martes, 26 de febrero de 2013
Split Vote Sends One Clear Message in Italy: No to Austerity
Por: Aldo Iván Ibarra Avilés
The article I read was titled “Split vote sends one clear message in Italy: No to Austerity” and it was published in The New York Times. The article refers to the recent elections in Italy. Elections were held today in the middle of a though economic and political situation in Italy and Europe. By the time the article was published, results and exit polls could not give an official winner, but the tendency showed that any party would have a majority in neither the Congress nor the Senate. It signals as a strong reference for this result the surprisingly Internet campaign from 2009 from a former comedian Beppe Grillo. Another reason for this preliminary result is the people reaching a disappointment and anger status due to the austerity measures and new taxes in Italy.
I relate this article to the reading The New Political Fault Line in the part where it talks about the fault line where voters have changed with the time. It signals the American case after 1964 and part of it is because of the use of television. The text says “politicians no longer needed legions of party workers to get their messages across; they could effectively establish personal connections with their constituents using television advertising”. In today`s elections in Italy we can see how this theory has evolved into an Internet and social media advertising and campaigning. Also, is related to the part where it says that voters in elections no longer cast their vote because of their sympathy with a party, now they are more apathetics towards certain parties and politicians, in this case was their vote against taxes and austerity plans in Italy.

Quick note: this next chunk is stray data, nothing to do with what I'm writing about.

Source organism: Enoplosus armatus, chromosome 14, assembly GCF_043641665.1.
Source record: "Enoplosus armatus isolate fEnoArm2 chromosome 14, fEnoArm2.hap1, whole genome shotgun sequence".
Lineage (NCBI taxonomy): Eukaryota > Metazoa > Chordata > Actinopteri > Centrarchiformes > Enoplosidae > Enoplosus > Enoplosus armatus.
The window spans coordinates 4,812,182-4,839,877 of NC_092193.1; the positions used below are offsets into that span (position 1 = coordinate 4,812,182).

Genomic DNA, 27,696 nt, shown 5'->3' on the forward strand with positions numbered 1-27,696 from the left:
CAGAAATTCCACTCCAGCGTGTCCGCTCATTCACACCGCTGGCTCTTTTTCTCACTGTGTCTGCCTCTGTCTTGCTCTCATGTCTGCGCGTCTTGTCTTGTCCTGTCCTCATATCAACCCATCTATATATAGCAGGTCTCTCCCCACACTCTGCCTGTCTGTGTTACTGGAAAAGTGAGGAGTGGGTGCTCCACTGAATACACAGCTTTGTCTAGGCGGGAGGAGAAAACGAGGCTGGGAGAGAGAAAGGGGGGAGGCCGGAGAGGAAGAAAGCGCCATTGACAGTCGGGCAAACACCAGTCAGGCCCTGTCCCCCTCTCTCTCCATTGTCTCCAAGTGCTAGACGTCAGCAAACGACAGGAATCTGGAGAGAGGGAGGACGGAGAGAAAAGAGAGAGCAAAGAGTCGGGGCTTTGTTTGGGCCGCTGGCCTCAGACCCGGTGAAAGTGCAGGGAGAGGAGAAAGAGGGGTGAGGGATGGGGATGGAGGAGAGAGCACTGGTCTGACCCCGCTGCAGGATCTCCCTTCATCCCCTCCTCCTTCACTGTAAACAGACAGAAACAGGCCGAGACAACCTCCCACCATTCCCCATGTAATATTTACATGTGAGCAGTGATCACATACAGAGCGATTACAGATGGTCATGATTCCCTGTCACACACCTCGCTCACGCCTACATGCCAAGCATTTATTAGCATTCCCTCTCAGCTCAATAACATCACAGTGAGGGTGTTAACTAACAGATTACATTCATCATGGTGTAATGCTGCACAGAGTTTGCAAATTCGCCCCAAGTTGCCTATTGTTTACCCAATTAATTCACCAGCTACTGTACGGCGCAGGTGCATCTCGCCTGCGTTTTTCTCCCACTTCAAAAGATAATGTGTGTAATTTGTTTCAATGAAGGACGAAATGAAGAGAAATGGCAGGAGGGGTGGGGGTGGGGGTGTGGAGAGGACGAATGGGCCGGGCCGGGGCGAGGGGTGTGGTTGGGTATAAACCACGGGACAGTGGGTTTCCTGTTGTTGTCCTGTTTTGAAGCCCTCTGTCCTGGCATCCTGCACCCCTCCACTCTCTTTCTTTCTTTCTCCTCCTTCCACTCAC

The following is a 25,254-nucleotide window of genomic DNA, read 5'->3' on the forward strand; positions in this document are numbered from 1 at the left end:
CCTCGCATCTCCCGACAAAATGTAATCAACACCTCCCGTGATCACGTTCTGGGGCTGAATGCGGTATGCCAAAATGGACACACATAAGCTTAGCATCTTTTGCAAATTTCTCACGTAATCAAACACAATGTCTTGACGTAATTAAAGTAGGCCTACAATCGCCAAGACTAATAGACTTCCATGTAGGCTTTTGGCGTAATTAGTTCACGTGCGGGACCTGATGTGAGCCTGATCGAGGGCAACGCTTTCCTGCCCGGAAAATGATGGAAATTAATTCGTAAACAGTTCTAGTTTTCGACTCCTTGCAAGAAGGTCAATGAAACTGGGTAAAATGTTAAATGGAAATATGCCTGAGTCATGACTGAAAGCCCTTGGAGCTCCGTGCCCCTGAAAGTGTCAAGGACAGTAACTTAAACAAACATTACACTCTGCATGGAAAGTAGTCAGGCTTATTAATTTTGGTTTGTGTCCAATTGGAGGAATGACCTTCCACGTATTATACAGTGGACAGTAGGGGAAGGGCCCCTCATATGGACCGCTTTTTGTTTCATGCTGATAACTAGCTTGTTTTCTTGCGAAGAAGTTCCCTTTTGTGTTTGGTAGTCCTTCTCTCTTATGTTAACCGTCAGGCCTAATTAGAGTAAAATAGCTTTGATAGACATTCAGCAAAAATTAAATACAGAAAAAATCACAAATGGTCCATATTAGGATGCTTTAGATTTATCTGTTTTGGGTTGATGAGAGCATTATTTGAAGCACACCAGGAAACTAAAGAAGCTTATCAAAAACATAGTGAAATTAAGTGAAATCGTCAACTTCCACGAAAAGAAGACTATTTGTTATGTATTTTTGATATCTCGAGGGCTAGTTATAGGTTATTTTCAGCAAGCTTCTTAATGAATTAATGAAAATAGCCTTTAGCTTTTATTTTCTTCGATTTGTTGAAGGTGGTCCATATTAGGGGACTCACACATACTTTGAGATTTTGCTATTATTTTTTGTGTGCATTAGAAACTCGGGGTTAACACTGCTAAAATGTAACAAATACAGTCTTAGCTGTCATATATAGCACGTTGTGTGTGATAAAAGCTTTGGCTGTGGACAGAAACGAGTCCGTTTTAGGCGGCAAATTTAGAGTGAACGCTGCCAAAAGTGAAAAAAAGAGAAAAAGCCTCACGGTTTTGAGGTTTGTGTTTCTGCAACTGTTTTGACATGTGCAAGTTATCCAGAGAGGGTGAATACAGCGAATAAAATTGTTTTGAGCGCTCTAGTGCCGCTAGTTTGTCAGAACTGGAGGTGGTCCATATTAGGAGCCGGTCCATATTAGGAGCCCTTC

To conclude, I would say that is getting harder for many political parties, politicians, and governments to control the voters and public opinion. In the past, there was not a big spectrum of media to inform people, campaigns were more a face-to-face type, and the messages they delivered were through radio and primitive televisions advertising. Nowadays we have a more active media display for campaigning. We have TV for reaching thousands and millions of people, newspapers have spread also with the time, and finally, the Internet issue. I insist with this idea of the Twitter effect, a tweet in one part of the world can create a disaster in another different part of the world. If we add the recent worldwide economy crisis and governments unable to sort it, we can probably reach a political world without political parties and politicians at all, as we saw in Italy where the comedian Grillo started a movement through Internet and years later, it gained such a big power and influence in people that will probably led them to take certain political control in Italy.